Sony Alpha A58 First Impressions Review$599.99
Sony has combined its two entry-level DSLRs into a single, affordable update.
Our First Take
With the mirrorless camera segment booming, Sony has moved to combine its entry-level DSLR lines—last year represented by the A37 (MSRP $599.99) and A57 (MSRP $799.99)—into one single camera, the A58 (MSRP $599.99 with kit lens). With such a low price tag right out of the gate, the A58 seems to promise the mid-level features of the A57 at an entry-level price.
The A58 is an intriguing camera on paper, advancing in some areas over its predecessors while regressing in others. We got a chance to shoot with the new Alpha in some challenging conditions last week and came away with mixed feelings about Sony's latest entry-level shooter.
Design & Usability
A comfortable design that doesn't stray from past Alphas.
If you've shot with either the A57 or A37 for any period of time, there's little here that will surprise you. For those who haven't used a Sony Alpha recently, the A58's mostly plastic doesn't offer a great many dials or physical controls. The grip is a nice rubberized material, but the plastic feels chintzy—right in line with similarly-priced models from Canon and Nikon. The control layout is the same as the A57, though the zoom and exposure compensation dials have swapped places.
The camera features a 2.7-inch articulated rear LCD screen as well as the electronic viewfinder that all of Sony's current DSLRs share. The LCD now sits on a hinge that extends out and then up, rather than the bottom-mounted hinge that the A57 had. Like other Sony DSLRs, the A58 is an SLT, using a translucent mirror that lets most of the light from the lens pass right to the image sensor, feeding that image in live view to the EVF. This allows the user to record video, shoot in live view, or use the EVF while still taking advantage of phase detection autofocus.
The EVF itself has received a slight bump up in size (0.46" to 0.5") with the same resolution. The Sony EVFs have gotten very good in the last two years, with little to no lag. Shooting with them now feels natural, letting you enjoy the advantages of live view—seeing exposure effects in real time, instant image review at eye level, and easier focusing in low light—without having to live with so many downsides.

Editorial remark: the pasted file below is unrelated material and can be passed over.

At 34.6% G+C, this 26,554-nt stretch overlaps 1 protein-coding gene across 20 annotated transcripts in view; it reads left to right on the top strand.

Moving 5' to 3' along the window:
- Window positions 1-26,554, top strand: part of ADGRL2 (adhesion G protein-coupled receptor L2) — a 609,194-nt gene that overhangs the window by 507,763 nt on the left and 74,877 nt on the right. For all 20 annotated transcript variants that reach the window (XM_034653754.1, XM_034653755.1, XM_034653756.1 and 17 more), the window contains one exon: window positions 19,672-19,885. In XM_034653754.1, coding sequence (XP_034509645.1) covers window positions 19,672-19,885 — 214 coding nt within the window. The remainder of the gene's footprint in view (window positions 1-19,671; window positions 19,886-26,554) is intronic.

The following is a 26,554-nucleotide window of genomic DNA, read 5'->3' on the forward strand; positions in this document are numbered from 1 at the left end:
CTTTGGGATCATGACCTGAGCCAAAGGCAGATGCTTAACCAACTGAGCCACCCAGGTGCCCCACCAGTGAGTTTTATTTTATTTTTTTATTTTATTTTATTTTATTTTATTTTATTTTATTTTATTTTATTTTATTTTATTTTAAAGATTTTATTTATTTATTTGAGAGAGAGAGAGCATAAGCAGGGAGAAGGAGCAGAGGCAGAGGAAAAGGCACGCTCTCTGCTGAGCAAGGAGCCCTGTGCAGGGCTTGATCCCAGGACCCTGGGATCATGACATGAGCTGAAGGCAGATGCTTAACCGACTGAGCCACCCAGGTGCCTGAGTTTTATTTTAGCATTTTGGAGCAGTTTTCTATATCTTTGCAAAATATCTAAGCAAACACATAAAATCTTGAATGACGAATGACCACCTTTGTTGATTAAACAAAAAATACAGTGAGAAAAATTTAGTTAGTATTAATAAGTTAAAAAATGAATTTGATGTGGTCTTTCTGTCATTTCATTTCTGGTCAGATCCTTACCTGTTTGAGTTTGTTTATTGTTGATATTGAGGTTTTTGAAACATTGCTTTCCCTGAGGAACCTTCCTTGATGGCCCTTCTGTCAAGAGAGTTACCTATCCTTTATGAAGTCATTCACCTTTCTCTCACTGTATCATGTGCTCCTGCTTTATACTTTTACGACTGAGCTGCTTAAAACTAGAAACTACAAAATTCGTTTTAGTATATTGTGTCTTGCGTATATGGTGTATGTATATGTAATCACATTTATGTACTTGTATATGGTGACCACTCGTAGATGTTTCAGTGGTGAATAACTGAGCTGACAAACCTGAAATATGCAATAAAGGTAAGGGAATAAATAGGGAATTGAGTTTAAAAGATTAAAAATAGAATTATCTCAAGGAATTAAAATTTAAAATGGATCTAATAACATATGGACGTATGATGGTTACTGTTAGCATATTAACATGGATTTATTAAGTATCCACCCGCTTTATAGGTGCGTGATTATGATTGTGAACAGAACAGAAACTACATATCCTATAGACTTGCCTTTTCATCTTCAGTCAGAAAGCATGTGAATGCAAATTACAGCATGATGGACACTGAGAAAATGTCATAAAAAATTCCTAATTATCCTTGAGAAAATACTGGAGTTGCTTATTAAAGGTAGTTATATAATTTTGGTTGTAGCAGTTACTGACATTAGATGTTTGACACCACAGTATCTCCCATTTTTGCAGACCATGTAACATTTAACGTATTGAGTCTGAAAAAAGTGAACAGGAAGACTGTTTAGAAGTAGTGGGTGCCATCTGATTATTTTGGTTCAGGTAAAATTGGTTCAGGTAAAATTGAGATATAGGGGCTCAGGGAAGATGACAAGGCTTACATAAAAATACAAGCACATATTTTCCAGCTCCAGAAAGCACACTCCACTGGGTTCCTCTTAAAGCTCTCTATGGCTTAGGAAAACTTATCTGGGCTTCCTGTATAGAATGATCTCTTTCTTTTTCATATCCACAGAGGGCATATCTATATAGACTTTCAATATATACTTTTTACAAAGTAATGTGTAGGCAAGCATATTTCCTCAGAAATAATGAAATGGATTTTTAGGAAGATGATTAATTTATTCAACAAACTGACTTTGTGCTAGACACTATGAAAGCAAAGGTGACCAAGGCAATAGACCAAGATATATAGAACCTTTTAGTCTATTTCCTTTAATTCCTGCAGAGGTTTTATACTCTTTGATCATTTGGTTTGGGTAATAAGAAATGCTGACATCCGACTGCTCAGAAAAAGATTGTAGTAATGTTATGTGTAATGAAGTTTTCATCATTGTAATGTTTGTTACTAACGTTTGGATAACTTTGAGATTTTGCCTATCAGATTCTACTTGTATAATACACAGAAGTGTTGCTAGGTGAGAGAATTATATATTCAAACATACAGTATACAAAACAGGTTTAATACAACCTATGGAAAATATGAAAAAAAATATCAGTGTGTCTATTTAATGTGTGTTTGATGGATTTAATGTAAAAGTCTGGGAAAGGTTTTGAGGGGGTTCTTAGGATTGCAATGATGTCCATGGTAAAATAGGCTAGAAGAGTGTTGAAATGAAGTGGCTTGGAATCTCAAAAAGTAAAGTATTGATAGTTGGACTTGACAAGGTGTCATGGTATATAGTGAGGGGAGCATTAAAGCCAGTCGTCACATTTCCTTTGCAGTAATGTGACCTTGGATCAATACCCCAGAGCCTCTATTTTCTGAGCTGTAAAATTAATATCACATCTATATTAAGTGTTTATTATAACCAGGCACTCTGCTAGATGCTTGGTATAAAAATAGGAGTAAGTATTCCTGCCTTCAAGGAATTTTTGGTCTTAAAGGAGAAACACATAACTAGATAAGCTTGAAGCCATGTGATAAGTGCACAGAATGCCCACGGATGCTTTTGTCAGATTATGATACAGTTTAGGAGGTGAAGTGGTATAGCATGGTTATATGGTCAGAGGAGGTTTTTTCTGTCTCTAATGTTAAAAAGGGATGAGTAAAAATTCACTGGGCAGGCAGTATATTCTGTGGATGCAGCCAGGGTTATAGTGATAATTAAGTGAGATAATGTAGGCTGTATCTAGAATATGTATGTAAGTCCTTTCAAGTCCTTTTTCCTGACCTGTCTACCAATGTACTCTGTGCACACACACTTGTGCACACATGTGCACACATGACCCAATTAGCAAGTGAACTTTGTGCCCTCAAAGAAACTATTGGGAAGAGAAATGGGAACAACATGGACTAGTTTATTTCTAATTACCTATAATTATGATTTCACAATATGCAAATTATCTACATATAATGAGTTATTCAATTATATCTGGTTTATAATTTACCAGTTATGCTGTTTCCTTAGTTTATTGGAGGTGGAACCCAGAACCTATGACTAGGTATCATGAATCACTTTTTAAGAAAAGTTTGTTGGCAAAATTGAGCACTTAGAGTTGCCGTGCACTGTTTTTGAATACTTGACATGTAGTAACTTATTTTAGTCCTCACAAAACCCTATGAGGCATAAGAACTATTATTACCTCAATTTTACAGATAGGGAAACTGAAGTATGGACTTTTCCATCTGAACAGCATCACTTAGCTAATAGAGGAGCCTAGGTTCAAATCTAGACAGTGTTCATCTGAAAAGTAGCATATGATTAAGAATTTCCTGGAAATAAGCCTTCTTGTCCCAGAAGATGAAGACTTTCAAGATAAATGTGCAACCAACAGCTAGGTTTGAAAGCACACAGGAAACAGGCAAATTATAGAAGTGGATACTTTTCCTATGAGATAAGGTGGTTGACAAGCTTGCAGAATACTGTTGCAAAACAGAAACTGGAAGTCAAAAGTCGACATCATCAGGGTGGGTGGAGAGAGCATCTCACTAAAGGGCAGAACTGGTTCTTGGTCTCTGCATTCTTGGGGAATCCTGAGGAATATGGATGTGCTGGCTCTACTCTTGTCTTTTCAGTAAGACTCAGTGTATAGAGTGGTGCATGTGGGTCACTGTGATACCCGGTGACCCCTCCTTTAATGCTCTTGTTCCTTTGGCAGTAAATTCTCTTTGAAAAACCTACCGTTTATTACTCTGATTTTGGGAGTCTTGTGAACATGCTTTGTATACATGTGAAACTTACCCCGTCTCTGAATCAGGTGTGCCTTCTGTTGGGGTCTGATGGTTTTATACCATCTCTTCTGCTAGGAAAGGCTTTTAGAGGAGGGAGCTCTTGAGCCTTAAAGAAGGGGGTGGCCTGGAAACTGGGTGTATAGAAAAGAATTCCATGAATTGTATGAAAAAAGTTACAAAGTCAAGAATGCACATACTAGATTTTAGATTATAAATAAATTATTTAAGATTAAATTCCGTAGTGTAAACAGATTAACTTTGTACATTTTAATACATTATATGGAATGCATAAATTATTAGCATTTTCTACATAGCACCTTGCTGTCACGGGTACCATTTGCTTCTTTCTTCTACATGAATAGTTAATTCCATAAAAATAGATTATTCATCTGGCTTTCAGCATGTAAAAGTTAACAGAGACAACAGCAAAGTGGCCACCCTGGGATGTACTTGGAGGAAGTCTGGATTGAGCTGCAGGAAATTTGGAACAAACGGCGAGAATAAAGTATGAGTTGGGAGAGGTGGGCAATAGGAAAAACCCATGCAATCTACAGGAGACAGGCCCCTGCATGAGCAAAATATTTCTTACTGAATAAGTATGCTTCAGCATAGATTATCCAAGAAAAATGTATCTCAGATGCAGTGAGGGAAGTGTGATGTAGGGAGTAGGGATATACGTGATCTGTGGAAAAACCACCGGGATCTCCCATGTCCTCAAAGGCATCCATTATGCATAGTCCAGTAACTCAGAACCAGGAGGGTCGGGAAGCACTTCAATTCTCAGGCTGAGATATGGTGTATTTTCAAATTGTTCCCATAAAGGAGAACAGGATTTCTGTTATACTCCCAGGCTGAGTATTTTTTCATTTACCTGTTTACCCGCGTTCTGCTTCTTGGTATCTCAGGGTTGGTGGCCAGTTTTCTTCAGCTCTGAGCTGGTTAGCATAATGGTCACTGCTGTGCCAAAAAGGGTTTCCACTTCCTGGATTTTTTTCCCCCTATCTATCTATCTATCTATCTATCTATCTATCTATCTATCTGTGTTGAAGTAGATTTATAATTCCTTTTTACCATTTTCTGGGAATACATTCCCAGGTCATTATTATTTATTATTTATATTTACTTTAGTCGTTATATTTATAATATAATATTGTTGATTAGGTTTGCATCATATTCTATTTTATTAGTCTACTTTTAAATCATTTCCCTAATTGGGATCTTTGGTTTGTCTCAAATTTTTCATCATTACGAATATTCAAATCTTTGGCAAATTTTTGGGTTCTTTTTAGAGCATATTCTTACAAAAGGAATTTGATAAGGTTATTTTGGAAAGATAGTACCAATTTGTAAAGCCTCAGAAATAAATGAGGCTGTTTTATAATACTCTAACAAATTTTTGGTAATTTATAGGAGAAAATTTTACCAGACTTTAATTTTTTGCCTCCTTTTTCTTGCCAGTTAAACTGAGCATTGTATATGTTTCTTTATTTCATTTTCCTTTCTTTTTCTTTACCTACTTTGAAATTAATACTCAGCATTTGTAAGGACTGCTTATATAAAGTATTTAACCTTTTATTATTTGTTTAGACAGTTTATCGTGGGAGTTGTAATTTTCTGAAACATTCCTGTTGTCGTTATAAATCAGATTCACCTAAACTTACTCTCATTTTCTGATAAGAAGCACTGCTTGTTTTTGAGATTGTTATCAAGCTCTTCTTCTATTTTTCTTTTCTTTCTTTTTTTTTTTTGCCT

A healthy step up from the A37, but some of the A57's best traits are gone.
Some of these sacrifices, such as the wired remote terminal, seem logical. Others, like the drop in burst speed (10fps vs. just 5fps at full resolution) and the loss of 1080/60p video are less excusable. The drop in burst speed is the real head-scratcher, as one of the chief benefits of an SLT design is the stationary mirror, theoretically resulting in faster burst shooting.
It's also worth noting that the A58 still only allows full manual control over video recording with AF deactivated. While there are technical hurdles that prevent aperture control and phase detection AF at the same time, there's no reason why shutter speed should be similarly limited. Even the ability to shoot manually with contrast-detect AF would be appreciated, as it limits the usefulness of SLT bodies for serious video recording.
Even with the loss of those key features the A58 is still competitively priced at $599.99 with the 18-55mm kit lens. We were able to capture some samples from the A58 that we shot with, which was pre-production with "final" image quality, according to Sony. The images are quite good, with noise well controlled in most of our shots. The 15-point AF system (3 cross-type) works quite well in most lighting conditions, the creative options are fun to play with, and the new automatic features should really help novices out. Modes like Auto HDR, Hand-held Twilight, and Auto Portrait Framing can also be quite useful, though only in limited situations.
The A58 will be a fine option for those on a budget, but the A57 at the same price is a steal by comparison.
In our time with the A58, we came away with mixed impressions. On the one hand it's a very competitive entry-level DSLR, with an attractive $599.99 kit price. The body is lightweight and simple to operate, the sensor seems like a fair upgrade over the A37 and A57, and its feature set does rival the barebones models put out by the likes of Canon and Nikon. The image quality seems at least on par with the A57, though we're always wary of any claims there until we get a real production sample in for analysis.
Of course, we'll have to wait for a full lab review before we really know how the A58 stacks up against its predecessors and contemporaries. But if you're already sold on a new Sony SLT, we'd suggest snapping up the A57 at the discounted price while you still can.